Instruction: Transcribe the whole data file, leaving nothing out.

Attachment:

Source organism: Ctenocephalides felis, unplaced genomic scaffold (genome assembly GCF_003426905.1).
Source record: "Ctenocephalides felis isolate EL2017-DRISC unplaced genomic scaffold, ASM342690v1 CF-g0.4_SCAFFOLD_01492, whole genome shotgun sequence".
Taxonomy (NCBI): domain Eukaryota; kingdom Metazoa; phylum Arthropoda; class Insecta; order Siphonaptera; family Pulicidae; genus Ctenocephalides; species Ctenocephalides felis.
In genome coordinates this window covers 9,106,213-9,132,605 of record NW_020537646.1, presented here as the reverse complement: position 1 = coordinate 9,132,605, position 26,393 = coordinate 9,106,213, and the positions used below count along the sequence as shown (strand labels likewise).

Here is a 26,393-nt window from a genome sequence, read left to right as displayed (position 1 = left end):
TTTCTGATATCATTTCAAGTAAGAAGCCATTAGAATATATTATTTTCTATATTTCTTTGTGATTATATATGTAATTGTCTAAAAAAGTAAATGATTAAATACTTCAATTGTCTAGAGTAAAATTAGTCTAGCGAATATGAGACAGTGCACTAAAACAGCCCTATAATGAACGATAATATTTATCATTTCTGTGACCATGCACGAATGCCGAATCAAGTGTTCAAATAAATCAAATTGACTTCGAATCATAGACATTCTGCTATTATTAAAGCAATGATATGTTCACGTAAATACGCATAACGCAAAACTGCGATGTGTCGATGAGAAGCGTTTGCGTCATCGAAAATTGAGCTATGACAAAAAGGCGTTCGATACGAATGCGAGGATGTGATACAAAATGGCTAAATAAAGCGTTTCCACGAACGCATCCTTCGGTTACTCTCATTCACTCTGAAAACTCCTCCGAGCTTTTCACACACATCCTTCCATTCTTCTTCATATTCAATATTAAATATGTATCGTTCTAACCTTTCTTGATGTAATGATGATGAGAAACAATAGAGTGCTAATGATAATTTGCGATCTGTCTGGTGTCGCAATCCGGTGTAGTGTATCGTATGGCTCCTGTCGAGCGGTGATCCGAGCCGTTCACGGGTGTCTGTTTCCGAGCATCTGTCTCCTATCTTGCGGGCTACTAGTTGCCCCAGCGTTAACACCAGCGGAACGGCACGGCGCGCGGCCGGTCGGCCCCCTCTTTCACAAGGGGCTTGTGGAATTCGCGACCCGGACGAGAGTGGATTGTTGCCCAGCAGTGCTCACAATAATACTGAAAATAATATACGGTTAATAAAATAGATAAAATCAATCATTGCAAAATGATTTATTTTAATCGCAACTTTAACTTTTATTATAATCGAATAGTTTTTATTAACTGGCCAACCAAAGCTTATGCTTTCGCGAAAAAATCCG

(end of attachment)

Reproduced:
Source organism: Ctenocephalides felis, unplaced genomic scaffold (genome assembly GCF_003426905.1).
Source record: "Ctenocephalides felis isolate EL2017-DRISC unplaced genomic scaffold, ASM342690v1 CF-g0.4_SCAFFOLD_01492, whole genome shotgun sequence".
Taxonomy (NCBI): domain Eukaryota; kingdom Metazoa; phylum Arthropoda; class Insecta; order Siphonaptera; family Pulicidae; genus Ctenocephalides; species Ctenocephalides felis.
In genome coordinates this window covers 9,106,213-9,132,605 of record NW_020537646.1, presented here as the reverse complement: position 1 = coordinate 9,132,605, position 26,393 = coordinate 9,106,213, and the positions used below count along the sequence as shown (strand labels likewise).

Here is a 26,393-nt window from a genome sequence, read left to right as displayed (position 1 = left end):
TTTCTGATATCATTTCAAGTAAGAAGCCATTAGAATATATTATTTTCTATATTTCTTTGTGATTATATATGTAATTGTCTAAAAAAGTAAATGATTAAATACTTCAATTGTCTAGAGTAAAATTAGTCTAGCGAATATGAGACAGTGCACTAAAACAGCCCTATAATGAACGATAATATTTATCATTTCTGTGACCATGCACGAATGCCGAATCAAGTGTTCAAATAAATCAAATTGACTTCGAATCATAGACATTCTGCTATTATTAAAGCAATGATATGTTCACGTAAATACGCATAACGCAAAACTGCGATGTGTCGATGAGAAGCGTTTGCGTCATCGAAAATTGAGCTATGACAAAAAGGCGTTCGATACGAATGCGAGGATGTGATACAAAATGGCTAAATAAAGCGTTTCCACGAACGCATCCTTCGGTTACTCTCATTCACTCTGAAAACTCCTCCGAGCTTTTCACACACATCCTTCCATTCTTCTTCATATTCAATATTAAATATGTATCGTTCTAACCTTTCTTGATGTAATGATGATGAGAAACAATAGAGTGCTAATGATAATTTGCGATCTGTCTGGTGTCGCAATCCGGTGTAGTGTATCGTATGGCTCCTGTCGAGCGGTGATCCGAGCCGTTCACGGGTGTCTGTTTCCGAGCATCTGTCTCCTATCTTGCGGGCTACTAGTTGCCCCAGCGTTAACACCAGCGGAACGGCACGGCGCGCGGCCGGTCGGCCCCCTCTTTCACAAGGGGCTTGTGGAATTCGCGACCCGGACGAGAGTGGATTGTTGCCCAGCAGTGCTCACAATAATACTGAAAATAATATACGGTTAATAAAATAGATAAAATCAATCATTGCAAAATGATTTATTTTAATCGCAACTTTAACTTTTATTATAATCGAATAGTTTTTATTAACTGGCCAACCAAAGCTTATGCTTTCGCGAAAAAATCCG